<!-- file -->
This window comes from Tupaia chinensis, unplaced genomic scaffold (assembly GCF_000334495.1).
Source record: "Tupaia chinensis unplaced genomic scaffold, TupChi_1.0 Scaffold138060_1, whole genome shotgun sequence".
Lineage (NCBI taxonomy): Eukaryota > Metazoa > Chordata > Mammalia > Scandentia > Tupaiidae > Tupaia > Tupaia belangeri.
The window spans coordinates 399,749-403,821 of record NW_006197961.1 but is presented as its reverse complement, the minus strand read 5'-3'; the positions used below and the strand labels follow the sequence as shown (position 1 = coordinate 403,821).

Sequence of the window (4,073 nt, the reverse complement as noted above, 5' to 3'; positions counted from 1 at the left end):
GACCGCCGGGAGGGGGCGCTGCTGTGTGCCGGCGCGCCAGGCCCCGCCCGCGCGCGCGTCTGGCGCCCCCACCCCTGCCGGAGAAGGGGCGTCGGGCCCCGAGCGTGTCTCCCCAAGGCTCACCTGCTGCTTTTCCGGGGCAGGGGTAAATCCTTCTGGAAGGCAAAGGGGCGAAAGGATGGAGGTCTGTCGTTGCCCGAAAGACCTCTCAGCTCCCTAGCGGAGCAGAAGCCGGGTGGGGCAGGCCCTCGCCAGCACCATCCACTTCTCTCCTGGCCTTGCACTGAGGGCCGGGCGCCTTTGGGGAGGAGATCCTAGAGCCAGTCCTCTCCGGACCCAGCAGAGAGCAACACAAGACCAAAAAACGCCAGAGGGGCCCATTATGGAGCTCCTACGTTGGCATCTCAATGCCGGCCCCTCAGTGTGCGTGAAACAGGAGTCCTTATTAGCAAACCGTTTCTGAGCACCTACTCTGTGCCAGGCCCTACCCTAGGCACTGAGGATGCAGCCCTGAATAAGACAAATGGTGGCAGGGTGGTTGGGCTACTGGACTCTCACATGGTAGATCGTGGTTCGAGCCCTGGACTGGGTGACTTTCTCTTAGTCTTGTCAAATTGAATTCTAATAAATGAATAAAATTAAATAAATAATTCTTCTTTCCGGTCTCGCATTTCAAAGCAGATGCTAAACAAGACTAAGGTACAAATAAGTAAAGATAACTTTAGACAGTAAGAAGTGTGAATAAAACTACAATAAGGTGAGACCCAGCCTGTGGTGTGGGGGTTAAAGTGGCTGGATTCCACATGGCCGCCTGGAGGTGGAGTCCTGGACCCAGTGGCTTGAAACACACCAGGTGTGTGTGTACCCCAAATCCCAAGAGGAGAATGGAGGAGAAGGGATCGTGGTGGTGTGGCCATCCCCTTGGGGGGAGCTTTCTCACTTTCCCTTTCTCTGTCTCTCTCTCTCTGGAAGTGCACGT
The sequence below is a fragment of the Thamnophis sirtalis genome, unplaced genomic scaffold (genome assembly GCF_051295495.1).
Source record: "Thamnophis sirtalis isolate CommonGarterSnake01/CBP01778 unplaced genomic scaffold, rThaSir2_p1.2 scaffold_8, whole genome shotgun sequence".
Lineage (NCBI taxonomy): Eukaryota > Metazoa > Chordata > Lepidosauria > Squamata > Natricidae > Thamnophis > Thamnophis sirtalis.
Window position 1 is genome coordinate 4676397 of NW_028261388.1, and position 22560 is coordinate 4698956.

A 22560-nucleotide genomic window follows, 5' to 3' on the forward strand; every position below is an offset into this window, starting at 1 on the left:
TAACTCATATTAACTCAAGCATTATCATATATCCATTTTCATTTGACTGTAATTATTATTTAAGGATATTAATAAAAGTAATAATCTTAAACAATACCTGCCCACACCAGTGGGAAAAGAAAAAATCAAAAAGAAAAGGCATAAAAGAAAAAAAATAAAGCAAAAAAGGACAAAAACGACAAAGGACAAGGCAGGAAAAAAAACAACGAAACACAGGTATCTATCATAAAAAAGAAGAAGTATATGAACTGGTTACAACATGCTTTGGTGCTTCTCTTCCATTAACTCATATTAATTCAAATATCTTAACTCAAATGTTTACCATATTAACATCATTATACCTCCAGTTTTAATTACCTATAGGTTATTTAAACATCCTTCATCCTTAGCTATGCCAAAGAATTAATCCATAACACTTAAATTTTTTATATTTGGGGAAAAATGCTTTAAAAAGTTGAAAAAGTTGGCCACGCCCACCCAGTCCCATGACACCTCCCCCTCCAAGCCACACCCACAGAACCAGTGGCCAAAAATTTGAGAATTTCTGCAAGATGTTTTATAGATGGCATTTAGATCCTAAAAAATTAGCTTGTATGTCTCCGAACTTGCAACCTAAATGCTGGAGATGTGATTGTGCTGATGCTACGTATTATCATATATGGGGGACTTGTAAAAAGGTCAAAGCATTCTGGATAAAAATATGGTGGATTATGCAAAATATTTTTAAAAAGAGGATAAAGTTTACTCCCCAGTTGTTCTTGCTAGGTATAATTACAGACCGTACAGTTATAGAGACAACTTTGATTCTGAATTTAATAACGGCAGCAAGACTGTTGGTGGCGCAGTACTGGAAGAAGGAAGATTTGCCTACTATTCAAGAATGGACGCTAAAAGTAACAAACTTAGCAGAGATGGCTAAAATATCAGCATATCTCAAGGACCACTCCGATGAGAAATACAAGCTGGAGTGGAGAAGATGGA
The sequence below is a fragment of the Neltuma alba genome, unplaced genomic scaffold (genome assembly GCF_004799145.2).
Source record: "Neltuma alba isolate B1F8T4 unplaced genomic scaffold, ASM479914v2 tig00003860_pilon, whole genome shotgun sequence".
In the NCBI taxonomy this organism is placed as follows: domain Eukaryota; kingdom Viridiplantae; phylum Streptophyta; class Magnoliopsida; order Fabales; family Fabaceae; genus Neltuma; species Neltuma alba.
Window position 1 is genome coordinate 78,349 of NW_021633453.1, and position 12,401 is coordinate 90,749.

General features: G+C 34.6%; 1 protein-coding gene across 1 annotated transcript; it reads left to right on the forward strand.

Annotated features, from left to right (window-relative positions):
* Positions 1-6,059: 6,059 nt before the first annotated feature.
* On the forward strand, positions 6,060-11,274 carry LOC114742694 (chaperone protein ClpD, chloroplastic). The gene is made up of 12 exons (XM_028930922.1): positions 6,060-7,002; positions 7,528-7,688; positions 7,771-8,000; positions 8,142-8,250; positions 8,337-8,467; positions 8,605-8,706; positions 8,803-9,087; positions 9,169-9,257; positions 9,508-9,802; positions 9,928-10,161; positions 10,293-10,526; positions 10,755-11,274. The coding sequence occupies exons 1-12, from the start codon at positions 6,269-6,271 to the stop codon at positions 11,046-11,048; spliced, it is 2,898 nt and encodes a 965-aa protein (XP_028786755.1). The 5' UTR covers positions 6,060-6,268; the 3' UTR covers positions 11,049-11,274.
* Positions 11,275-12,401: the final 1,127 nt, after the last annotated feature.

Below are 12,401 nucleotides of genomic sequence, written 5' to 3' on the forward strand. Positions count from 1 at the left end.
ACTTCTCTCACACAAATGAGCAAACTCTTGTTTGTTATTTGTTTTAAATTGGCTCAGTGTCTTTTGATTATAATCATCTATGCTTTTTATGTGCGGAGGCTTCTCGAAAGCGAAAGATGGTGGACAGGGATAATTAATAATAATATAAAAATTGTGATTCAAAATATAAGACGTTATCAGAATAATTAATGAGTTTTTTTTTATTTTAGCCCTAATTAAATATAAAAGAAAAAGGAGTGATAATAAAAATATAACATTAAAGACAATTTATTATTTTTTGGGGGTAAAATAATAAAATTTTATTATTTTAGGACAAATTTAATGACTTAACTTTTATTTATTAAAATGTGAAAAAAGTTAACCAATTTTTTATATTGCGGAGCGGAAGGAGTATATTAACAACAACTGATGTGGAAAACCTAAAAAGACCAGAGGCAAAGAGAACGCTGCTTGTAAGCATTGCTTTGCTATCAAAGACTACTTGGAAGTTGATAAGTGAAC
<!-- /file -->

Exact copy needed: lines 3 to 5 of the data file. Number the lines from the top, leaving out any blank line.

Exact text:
Lineage (NCBI taxonomy): Eukaryota > Metazoa > Chordata > Mammalia > Scandentia > Tupaiidae > Tupaia > Tupaia belangeri.
The window spans coordinates 399,749-403,821 of record NW_006197961.1 but is presented as its reverse complement, the minus strand read 5'-3'; the positions used below and the strand labels follow the sequence as shown (position 1 = coordinate 403,821).

Sequence of the window (4,073 nt, the reverse complement as noted above, 5' to 3'; positions counted from 1 at the left end):